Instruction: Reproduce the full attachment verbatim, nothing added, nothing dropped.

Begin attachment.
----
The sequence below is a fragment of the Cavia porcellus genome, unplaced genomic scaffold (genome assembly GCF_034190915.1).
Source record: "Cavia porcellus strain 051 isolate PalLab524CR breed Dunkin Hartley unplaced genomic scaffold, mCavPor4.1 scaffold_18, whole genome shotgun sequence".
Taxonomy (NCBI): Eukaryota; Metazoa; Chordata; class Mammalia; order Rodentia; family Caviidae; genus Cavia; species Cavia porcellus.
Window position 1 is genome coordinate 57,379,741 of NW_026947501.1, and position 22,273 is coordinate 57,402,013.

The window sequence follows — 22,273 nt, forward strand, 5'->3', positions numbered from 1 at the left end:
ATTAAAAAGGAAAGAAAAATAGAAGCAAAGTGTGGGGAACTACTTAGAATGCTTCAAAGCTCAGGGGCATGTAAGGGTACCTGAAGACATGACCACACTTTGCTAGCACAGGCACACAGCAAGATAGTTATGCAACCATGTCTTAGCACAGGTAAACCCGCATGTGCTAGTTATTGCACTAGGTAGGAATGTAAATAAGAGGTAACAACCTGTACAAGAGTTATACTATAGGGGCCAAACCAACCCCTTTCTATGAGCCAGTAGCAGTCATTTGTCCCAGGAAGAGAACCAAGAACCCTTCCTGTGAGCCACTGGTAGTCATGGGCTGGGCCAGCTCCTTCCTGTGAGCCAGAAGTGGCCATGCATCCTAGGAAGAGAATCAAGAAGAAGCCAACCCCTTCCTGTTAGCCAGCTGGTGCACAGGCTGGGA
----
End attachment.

The sequence below is a fragment of the Cavia porcellus genome, unplaced genomic scaffold (genome assembly GCF_034190915.1).
Source record: "Cavia porcellus strain 051 isolate PalLab524CR breed Dunkin Hartley unplaced genomic scaffold, mCavPor4.1 scaffold_18, whole genome shotgun sequence".
Taxonomy (NCBI): Eukaryota; Metazoa; Chordata; class Mammalia; order Rodentia; family Caviidae; genus Cavia; species Cavia porcellus.
Window position 1 is genome coordinate 57,379,741 of NW_026947501.1, and position 22,273 is coordinate 57,402,013.

The window sequence follows — 22,273 nt, forward strand, 5'->3', positions numbered from 1 at the left end:
ATTAAAAAGGAAAGAAAAATAGAAGCAAAGTGTGGGGAACTACTTAGAATGCTTCAAAGCTCAGGGGCATGTAAGGGTACCTGAAGACATGACCACACTTTGCTAGCACAGGCACACAGCAAGATAGTTATGCAACCATGTCTTAGCACAGGTAAACCCGCATGTGCTAGTTATTGCACTAGGTAGGAATGTAAATAAGAGGTAACAACCTGTACAAGAGTTATACTATAGGGGCCAAACCAACCCCTTTCTATGAGCCAGTAGCAGTCATTTGTCCCAGGAAGAGAACCAAGAACCCTTCCTGTGAGCCACTGGTAGTCATGGGCTGGGCCAGCTCCTTCCTGTGAGCCAGAAGTGGCCATGCATCCTAGGAAGAGAATCAAGAAGAAGCCAACCCCTTCCTGTTAGCCAGCTGGTGCACAGGCTGGGA